The evidence available on the extent of abuse among children with a disability suggests that they are at increased risk of abuse and that the presence of multiple disabilities appears to increase the risk of both abuse and neglect.


Disability may be defined as:
Children with a disability may be especially vulnerable to abuse for a number of reasons. Some may:
Where there are concerns about the welfare of a disabled child, they should be acted upon in accordance with these procedures in the same way as with any other child. The same thresholds for action and the same timescales apply. It would be unacceptable if poor standards of care were tolerated for disabled children that would not be tolerated for nondisabled children.


In any work with children and young people, it is important to be clear about confidentiality. While personal information held by professionals and agencies is subject to a legal duty of confidence, and should not normally be disclosed without the subject’s consent, when there are concerns that a child is or may be at risk of significant harm, then the over-riding objective must be to safeguard that child and disclosure of the information is imperative.

Confidentiality and child protection should be discussed with children and young people at the beginning of any piece of work, and reminders and information given from time to time, to ensure that they understand the processes and what responsibilities the staff members have. It is absolutely essential to be clear about the limits of confidentiality well before any such matter arises.

Minimizing Risk Situations

  • NEVER - Condone or participate in behaviour that is illegal or unsafe

  • TRY NOT TO -  Be alone with a single child, including in the following situations: overnight, in your home, or in the home of a child

      Show favouritism or spend excessive amounts of time with one child

  • TRY TO -

    • Avoid placing yourself in a compromising or vulnerable position

    • Be accompanied by a second adult whenever possible

    • Meet with a child in a central, public location whenever possible

    • Immediately note, the circumstances of any situation which occurs which may be subject to misinterpretation by a third party

    • Avoid doing something that could be misinterpreted by a third party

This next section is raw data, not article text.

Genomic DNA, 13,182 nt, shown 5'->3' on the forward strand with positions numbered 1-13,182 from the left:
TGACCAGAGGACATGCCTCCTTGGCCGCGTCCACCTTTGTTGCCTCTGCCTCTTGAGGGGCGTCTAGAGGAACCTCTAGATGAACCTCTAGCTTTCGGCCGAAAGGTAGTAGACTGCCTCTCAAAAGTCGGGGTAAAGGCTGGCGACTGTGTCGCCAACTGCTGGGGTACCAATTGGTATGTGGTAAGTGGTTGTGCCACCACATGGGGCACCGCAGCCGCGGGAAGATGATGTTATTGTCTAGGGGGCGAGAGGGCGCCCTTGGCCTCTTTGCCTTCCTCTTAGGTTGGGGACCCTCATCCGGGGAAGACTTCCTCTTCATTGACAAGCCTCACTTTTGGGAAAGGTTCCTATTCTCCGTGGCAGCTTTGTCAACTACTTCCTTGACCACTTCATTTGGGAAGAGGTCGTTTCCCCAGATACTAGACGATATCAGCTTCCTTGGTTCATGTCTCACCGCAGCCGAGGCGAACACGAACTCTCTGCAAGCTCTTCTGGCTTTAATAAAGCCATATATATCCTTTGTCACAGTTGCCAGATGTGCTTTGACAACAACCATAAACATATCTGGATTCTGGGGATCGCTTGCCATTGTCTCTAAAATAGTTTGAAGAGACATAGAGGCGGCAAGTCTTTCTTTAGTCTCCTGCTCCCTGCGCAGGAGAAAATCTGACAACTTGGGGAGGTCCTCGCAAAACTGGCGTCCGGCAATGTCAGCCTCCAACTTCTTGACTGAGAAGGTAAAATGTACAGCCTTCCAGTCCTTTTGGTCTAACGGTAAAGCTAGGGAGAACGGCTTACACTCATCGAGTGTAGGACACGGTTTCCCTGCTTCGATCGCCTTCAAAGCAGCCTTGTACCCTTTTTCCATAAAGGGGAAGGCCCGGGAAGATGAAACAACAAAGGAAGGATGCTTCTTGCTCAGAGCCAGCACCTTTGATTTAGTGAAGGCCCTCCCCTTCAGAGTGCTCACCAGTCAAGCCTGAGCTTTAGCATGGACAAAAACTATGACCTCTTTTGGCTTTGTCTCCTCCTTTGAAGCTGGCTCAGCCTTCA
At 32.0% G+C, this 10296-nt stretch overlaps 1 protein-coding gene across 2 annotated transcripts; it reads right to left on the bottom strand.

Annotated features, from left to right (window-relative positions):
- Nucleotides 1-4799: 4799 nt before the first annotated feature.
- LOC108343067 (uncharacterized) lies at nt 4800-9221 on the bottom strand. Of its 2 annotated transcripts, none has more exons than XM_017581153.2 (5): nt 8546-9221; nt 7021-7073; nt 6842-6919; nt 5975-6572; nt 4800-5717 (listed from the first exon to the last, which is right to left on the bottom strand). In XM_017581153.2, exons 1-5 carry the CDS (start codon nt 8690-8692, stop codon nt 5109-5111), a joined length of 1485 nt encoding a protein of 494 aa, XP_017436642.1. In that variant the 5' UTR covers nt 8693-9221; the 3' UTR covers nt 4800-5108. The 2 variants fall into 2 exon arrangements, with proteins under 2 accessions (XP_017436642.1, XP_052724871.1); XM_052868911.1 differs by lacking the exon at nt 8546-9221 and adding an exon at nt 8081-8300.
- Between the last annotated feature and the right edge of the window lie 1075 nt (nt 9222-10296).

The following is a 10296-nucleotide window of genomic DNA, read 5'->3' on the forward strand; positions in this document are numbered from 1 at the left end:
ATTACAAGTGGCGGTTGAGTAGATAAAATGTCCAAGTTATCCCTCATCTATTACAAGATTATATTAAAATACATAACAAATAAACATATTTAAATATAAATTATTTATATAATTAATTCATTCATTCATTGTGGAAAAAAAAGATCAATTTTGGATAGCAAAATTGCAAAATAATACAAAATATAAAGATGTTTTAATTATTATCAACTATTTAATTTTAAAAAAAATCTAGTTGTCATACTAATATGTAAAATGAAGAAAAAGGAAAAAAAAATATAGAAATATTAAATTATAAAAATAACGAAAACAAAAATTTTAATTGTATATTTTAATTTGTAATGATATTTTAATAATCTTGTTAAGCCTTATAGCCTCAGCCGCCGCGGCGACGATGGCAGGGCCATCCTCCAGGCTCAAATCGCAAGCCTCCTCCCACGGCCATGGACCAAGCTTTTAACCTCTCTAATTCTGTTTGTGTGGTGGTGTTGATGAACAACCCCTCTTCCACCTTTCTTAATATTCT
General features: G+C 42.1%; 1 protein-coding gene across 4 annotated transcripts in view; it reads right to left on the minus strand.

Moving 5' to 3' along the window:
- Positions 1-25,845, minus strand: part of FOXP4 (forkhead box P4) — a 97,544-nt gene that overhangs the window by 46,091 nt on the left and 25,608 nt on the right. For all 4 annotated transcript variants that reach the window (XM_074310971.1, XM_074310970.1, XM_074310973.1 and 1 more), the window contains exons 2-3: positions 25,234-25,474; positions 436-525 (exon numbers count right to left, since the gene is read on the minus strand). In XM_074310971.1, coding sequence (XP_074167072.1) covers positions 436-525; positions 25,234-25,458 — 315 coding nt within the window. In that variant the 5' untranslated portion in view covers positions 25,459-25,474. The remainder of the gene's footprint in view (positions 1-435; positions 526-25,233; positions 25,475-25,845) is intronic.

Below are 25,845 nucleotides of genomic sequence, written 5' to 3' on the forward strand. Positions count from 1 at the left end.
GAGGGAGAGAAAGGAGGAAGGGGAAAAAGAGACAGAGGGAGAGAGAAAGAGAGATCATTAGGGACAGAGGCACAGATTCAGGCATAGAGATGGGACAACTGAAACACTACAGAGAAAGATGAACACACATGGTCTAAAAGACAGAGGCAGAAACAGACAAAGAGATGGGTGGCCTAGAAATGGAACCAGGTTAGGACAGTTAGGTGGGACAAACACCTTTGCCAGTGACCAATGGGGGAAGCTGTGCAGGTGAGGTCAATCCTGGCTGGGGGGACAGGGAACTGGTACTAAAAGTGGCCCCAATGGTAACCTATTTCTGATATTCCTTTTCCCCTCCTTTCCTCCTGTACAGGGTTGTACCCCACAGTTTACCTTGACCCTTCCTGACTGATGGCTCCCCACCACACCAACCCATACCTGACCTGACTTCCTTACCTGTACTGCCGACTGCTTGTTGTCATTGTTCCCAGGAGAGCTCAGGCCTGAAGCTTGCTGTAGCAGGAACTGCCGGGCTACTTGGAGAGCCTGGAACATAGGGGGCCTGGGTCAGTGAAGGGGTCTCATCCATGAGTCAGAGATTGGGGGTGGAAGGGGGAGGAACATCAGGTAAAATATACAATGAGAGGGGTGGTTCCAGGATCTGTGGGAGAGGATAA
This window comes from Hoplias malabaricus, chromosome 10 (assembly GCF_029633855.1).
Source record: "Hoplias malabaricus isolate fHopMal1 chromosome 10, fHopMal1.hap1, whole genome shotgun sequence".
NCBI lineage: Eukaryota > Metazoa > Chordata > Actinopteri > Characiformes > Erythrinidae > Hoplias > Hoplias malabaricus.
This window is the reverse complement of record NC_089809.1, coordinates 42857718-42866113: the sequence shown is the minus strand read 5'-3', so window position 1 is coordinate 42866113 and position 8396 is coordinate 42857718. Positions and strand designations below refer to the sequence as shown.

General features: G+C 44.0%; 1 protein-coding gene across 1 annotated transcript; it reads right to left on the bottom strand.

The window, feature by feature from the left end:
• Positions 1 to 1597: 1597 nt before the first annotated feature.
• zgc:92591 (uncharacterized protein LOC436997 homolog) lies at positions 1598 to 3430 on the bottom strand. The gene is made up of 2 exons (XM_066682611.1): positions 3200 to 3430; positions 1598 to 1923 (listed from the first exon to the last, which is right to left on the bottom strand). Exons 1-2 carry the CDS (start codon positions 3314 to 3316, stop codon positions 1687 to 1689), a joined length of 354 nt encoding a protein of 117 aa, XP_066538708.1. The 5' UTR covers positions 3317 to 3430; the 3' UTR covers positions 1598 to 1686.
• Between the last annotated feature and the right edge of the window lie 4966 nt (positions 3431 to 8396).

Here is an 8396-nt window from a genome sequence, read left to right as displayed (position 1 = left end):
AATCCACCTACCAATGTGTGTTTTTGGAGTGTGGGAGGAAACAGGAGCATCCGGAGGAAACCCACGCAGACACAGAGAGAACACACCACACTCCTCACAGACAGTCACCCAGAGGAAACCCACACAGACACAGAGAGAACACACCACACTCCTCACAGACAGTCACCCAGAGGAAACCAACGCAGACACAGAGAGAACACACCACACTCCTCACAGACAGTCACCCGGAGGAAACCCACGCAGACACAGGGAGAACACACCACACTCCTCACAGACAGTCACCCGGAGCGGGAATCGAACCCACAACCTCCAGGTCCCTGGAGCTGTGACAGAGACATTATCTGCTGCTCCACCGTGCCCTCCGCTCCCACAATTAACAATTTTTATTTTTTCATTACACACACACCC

Sexual Behaviour


    • Develop physical/sexual relationships with a child

    • Behave physically in a manner that is inappropriate or sexually provocative

    • Engage in or allow sexually provocative games with children to take place

    • Do things of a personal nature that a child could do for him/herself, including dressing, bathing, and grooming


Physical Behaviour

  • NEVER - Hit or otherwise physically assault or physically abuse a child

  • DO

    • Wait for appropriate physical contact such as holding hands, to be initiated by the child

    • Ask permission from children before taking photographs of a child/children except under exceptional circumstances, based on the child/children’s best interest, where this might not be possible or desirable


Psychosocial Behaviour

  • DO - Be aware of the power balance between an adult and child, and avoid taking any advantage this may provide

  • DO NOT - 

    • Use language that will mentally or emotionally harm a child

    • Suggest inappropriate behaviour or relations of any kind

    • Act in any way that intends to embarrass, shame, humiliate or degrade a child

    • Encourage any inappropriate attention-seeking behaviour, such as tantrums by a child

    • Show discrimination of race, culture, age, gender, disability, religion, sexuality, or political persuasion


Peer Abuse

  • DO

    • Be aware of the potential for peer abuse

    • Encourage project partners to develop special measures/supervision to protect younger and especially vulnerable children

    • Avoid placing children in high-risk peer situations (e.g. Unsupervised mixing of older and younger children)

  • DO NOT    Allow children to engage in sexually provocative games with each other


Physical Environment